TThat Axel Springer, a media empire built on unearthing stories of sex and squalor among the rich and famous, should have turned a blind eye to sex and squalor within his own offices will hardly have surprised his readers.
The chauvinistic office culture of the “Wolf of Wall Street” in its flagship title Bild has always been easy to see, say former staff members of the German media giant, named after its five-time married founder who died. in 1985.
What has surprised many in Germany this week, however, is that the most powerful media publisher operating in Europe got caught trying to draw a veil over such events, just as it embarks on an ambitious global expansion plan.
On Monday night, Axel Springer SE suspended the editor-in-chief of Europe’s best-selling tabloid, Bild, after articles in the New York Times and Der Spiegel revealed unknown details of a compliance investigation into allegations of sexual misconduct and sexual misconduct. intimidation.
New information “obtained in recent days,” the company said in a statement, had shown that editor Julian Reichelt had “failed to maintain a clear boundary between private and professional matters” and had been “dishonest with the executive board.” .
In fact, the article published by the New York Times it had mostly cited testimony given to investigators at a law firm that Axel Springer himself had commissioned after complaints from half a dozen female staff members.
They alleged that Bild’s editor promoted an apprentice eleven years his junior to a high-level writing job, for which she felt she was unprepared, while he was having an affair with her. According to a follow-up article in Der Spiegel, the woman felt a professional debt to Reichelt and later sought psychiatric care.
This case is alleged to be part of a larger pattern whereby Reichelt had consensual sex with at least four young women, whom he singled out for praise and prematurely elevated to important roles before leaving.
in a video statement Posted on Wednesday, Axel Springer CEO Mathias Döpfner said he had not seen the testimonies cited by US media when he reinstalled Reichelt in a powerful role at the helm of Bild’s multiplatform universe after a 12-day suspension in March. of this year. . Döpfner emphasized that the “culture problem” was specific to Bild, not his entire publisher, which has 16,500 employees in more than 40 countries.
But former Axel Springer employees say the company’s top management would not have required a compliance procedure to find out what was going on at their main title offices.
“Everybody was talking about this very openly,” said a former staff member who worked at the tabloid at the time of the events that led to Reichelt’s firing. “If an apprentice had an affair with the publisher, she could go to the next level.”
“You had senior editors greeting the new trainees with a wink on their first day, they put on a show watching them as you walked through the office,” said the former employee, who spoke on condition of anonymity. “There is still this macho culture from the 80s, it’s like The Wolf of Wall Street.”
“Women are known as Mice (roughly: “pumpkin”) or Princess (“Little Princess”) whatever her role, it’s that kind of place, ”said another former Bild worker.
Had it not been for Axel Springer’s global expansion plans, these workplace practices could have continued to be tolerated. An investigation into the Reichelt scandal by a team of former BuzzFeed reporters was stopped at the last minute by his current employer, Ippen Digital, who denies killing the article due to pressure from Axel Springer executives.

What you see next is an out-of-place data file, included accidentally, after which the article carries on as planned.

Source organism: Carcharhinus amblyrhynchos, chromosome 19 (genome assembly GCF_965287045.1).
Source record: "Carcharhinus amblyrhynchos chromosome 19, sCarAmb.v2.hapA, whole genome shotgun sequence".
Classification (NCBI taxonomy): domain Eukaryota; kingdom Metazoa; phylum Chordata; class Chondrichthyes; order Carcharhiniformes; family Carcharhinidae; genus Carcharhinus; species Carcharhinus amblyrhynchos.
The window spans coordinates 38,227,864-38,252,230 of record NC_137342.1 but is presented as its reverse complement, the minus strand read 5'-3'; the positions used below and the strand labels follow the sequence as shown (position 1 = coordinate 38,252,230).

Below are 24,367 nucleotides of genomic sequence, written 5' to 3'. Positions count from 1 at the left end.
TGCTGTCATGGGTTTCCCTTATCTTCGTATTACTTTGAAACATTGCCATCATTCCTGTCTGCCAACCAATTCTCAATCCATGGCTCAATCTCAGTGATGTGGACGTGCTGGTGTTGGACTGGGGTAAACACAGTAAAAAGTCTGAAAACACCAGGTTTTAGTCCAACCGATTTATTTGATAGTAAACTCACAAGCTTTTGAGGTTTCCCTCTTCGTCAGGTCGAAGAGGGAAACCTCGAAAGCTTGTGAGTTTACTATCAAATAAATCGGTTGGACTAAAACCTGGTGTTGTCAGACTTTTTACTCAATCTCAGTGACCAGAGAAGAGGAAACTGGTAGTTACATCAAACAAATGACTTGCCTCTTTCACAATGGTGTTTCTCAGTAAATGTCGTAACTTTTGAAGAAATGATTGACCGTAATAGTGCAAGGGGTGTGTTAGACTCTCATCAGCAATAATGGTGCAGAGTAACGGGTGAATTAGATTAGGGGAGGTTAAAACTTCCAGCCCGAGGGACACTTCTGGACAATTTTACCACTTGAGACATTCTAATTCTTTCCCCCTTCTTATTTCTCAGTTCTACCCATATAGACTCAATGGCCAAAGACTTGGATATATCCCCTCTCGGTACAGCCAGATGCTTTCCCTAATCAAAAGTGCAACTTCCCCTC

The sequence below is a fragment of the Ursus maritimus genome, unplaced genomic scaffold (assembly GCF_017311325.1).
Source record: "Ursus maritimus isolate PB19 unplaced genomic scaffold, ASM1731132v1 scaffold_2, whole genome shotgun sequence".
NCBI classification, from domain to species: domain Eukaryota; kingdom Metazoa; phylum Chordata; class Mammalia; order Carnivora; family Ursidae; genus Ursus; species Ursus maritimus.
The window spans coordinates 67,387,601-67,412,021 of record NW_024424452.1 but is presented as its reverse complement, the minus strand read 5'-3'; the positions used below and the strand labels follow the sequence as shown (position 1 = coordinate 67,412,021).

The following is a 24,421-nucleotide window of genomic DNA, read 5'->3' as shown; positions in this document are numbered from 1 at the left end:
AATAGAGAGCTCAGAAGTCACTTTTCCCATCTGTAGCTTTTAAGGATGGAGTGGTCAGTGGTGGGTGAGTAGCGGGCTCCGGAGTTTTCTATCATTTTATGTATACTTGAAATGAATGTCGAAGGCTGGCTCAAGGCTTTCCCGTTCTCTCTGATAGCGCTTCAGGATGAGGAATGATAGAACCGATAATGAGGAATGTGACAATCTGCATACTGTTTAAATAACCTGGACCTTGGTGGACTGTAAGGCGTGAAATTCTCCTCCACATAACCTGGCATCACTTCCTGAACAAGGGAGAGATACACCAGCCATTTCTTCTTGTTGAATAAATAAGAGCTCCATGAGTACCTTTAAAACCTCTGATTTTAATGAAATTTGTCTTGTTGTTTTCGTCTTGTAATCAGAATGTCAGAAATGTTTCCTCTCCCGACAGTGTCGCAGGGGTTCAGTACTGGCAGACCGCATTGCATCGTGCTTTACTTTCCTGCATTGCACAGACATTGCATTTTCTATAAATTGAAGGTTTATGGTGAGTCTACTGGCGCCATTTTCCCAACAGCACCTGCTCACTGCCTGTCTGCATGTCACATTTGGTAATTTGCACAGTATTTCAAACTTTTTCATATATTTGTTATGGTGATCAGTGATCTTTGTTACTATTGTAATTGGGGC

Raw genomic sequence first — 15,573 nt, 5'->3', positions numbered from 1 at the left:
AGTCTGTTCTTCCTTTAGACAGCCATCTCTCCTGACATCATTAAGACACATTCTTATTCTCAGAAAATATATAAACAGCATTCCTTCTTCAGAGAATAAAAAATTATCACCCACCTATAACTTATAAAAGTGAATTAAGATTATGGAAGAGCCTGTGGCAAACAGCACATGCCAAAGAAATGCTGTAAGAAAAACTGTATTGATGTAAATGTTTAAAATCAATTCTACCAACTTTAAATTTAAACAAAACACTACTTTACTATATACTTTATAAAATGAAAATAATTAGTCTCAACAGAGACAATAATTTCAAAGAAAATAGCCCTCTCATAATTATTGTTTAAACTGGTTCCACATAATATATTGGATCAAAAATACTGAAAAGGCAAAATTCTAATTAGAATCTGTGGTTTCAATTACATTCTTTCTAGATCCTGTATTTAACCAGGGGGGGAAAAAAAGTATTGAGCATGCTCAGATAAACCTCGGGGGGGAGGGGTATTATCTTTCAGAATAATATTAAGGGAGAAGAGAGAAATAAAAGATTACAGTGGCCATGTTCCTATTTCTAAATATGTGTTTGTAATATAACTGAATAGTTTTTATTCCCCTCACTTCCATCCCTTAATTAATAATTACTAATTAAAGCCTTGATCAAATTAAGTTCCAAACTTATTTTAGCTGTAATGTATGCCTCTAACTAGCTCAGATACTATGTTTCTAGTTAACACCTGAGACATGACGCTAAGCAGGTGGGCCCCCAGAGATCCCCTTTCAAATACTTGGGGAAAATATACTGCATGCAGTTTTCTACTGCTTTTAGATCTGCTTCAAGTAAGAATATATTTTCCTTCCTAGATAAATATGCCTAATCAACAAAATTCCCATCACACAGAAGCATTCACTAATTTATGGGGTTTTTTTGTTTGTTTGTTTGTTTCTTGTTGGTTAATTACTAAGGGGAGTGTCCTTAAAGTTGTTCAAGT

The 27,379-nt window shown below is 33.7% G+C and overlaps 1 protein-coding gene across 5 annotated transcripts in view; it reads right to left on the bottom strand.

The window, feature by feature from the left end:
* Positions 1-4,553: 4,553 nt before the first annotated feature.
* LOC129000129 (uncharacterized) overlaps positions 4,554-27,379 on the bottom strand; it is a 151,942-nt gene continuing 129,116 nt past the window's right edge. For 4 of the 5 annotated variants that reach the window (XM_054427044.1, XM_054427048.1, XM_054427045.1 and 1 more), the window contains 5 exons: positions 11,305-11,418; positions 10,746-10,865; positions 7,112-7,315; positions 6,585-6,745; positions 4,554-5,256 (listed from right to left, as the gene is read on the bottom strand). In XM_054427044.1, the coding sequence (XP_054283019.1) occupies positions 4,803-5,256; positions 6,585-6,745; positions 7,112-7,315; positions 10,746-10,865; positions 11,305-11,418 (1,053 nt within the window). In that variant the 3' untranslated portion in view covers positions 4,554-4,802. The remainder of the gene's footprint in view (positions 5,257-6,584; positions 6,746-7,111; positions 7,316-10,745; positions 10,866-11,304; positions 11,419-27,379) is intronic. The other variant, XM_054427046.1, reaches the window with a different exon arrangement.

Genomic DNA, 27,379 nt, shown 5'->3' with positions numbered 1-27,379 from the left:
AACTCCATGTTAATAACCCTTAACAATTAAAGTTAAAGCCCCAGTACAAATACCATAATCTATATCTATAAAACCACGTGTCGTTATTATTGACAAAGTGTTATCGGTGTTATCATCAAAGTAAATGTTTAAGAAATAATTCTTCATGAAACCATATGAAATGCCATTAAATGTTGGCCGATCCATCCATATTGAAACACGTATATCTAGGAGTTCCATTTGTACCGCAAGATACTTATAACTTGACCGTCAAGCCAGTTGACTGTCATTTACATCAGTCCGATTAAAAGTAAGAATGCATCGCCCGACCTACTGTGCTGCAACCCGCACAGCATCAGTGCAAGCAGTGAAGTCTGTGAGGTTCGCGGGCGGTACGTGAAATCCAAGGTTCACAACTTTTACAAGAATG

But after his acquisition of the American political publication Politico, completed on Tuesday and was reported to be worth around $ 1bn (£ 0.7bn), the German firm is held to higher international standards. The report in the New York Times was published six days after the majority owners of Axel Springer, the US private equity firm KKR, announced that its co-founders Henry Kravis and George Roberts would step down as co-CEOs.
Even after Reichelt’s ouster, Axel Springer’s deals will continue to be closely scrutinized. In Germany, the biggest shockwaves have not been caused by accusations of abuse of power, but by the wording of a leaked text message that the New York Times attributes to Döpfner.
In the message, Döpfner seems to argue that Reichelt deserved special protection because he was “really the last and only journalist in Germany who is still bravely rebelling against the new authoritarian state of the GDR”, a reference to Germany’s socialist one-party political system. Oriental. “Almost everyone else has become propaganda assistants,” read the message, which Axel Springer has confirmed as genuine while suggesting that they should be read on a note of irony.
Döpfner, a former music critic, has so far become a respectable figure in public life. Former Visiting Professor at the University of Cambridge, as well as President of the German Federation of Newspaper Publishers, he presents himself as a serious public intellectual who does not limit himself to running a business, but lectures on the challenges of digital transformation and role of freedom in the global West.
Meanwhile, Bild, under Reichelt’s editorial direction, reverted to the pugilistic and divisive way of reporting that turned the tabloid into the black beast of Germany’s new left in the 1960s and 1970s, criticizing political correctness, restrictions Governments of Covid-19 and the country’s leading coronavirus. expert, Christian Drosten.
Moving forward, Döpfner will be faced with the question of whether Bild’s bunker mentality is not just a strategic editorial course, but indicative of a broader philosophy that underpins his publishing empire.
George is Digismak’s reported cum editor with 13 years of experience in Journalism